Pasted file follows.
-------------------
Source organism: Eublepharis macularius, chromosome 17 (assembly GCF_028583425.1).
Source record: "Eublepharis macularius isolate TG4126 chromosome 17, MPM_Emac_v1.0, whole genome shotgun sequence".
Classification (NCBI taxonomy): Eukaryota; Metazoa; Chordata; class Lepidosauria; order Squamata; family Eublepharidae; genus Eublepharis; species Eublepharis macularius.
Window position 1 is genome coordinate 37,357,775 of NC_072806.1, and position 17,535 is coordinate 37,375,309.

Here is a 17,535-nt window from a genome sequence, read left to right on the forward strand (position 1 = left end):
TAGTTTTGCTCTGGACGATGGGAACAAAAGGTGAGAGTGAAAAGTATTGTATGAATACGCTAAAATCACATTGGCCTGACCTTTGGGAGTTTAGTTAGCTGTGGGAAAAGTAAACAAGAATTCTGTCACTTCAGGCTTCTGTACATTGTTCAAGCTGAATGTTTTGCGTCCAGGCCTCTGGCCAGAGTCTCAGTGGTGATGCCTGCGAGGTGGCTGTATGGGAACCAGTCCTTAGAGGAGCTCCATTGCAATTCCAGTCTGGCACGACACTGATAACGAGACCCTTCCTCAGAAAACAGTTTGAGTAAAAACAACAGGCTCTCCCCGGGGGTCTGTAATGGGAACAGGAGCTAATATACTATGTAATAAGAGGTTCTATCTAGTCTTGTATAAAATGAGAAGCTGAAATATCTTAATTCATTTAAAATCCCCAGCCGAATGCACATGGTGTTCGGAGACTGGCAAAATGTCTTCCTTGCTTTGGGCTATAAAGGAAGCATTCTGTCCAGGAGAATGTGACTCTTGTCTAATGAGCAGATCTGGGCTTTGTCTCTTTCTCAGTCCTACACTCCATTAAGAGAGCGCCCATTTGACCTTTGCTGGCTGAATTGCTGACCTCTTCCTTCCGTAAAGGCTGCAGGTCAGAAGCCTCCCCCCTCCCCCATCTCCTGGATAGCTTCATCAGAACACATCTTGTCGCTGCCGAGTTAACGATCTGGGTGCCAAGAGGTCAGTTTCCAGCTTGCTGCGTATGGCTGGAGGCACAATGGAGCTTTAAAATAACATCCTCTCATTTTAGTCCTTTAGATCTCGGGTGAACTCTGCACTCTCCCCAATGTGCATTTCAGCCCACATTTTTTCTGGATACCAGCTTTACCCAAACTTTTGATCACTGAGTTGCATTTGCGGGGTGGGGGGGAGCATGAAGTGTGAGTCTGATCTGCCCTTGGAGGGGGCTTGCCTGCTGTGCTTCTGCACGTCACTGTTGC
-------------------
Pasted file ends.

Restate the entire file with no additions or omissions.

Source organism: Eublepharis macularius, chromosome 17 (assembly GCF_028583425.1).
Source record: "Eublepharis macularius isolate TG4126 chromosome 17, MPM_Emac_v1.0, whole genome shotgun sequence".
Classification (NCBI taxonomy): Eukaryota; Metazoa; Chordata; class Lepidosauria; order Squamata; family Eublepharidae; genus Eublepharis; species Eublepharis macularius.
Window position 1 is genome coordinate 37,357,775 of NC_072806.1, and position 17,535 is coordinate 37,375,309.

Here is a 17,535-nt window from a genome sequence, read left to right on the forward strand (position 1 = left end):
TAGTTTTGCTCTGGACGATGGGAACAAAAGGTGAGAGTGAAAAGTATTGTATGAATACGCTAAAATCACATTGGCCTGACCTTTGGGAGTTTAGTTAGCTGTGGGAAAAGTAAACAAGAATTCTGTCACTTCAGGCTTCTGTACATTGTTCAAGCTGAATGTTTTGCGTCCAGGCCTCTGGCCAGAGTCTCAGTGGTGATGCCTGCGAGGTGGCTGTATGGGAACCAGTCCTTAGAGGAGCTCCATTGCAATTCCAGTCTGGCACGACACTGATAACGAGACCCTTCCTCAGAAAACAGTTTGAGTAAAAACAACAGGCTCTCCCCGGGGGTCTGTAATGGGAACAGGAGCTAATATACTATGTAATAAGAGGTTCTATCTAGTCTTGTATAAAATGAGAAGCTGAAATATCTTAATTCATTTAAAATCCCCAGCCGAATGCACATGGTGTTCGGAGACTGGCAAAATGTCTTCCTTGCTTTGGGCTATAAAGGAAGCATTCTGTCCAGGAGAATGTGACTCTTGTCTAATGAGCAGATCTGGGCTTTGTCTCTTTCTCAGTCCTACACTCCATTAAGAGAGCGCCCATTTGACCTTTGCTGGCTGAATTGCTGACCTCTTCCTTCCGTAAAGGCTGCAGGTCAGAAGCCTCCCCCCTCCCCCATCTCCTGGATAGCTTCATCAGAACACATCTTGTCGCTGCCGAGTTAACGATCTGGGTGCCAAGAGGTCAGTTTCCAGCTTGCTGCGTATGGCTGGAGGCACAATGGAGCTTTAAAATAACATCCTCTCATTTTAGTCCTTTAGATCTCGGGTGAACTCTGCACTCTCCCCAATGTGCATTTCAGCCCACATTTTTTCTGGATACCAGCTTTACCCAAACTTTTGATCACTGAGTTGCATTTGCGGGGTGGGGGGGAGCATGAAGTGTGAGTCTGATCTGCCCTTGGAGGGGGCTTGCCTGCTGTGCTTCTGCACGTCACTGTTGC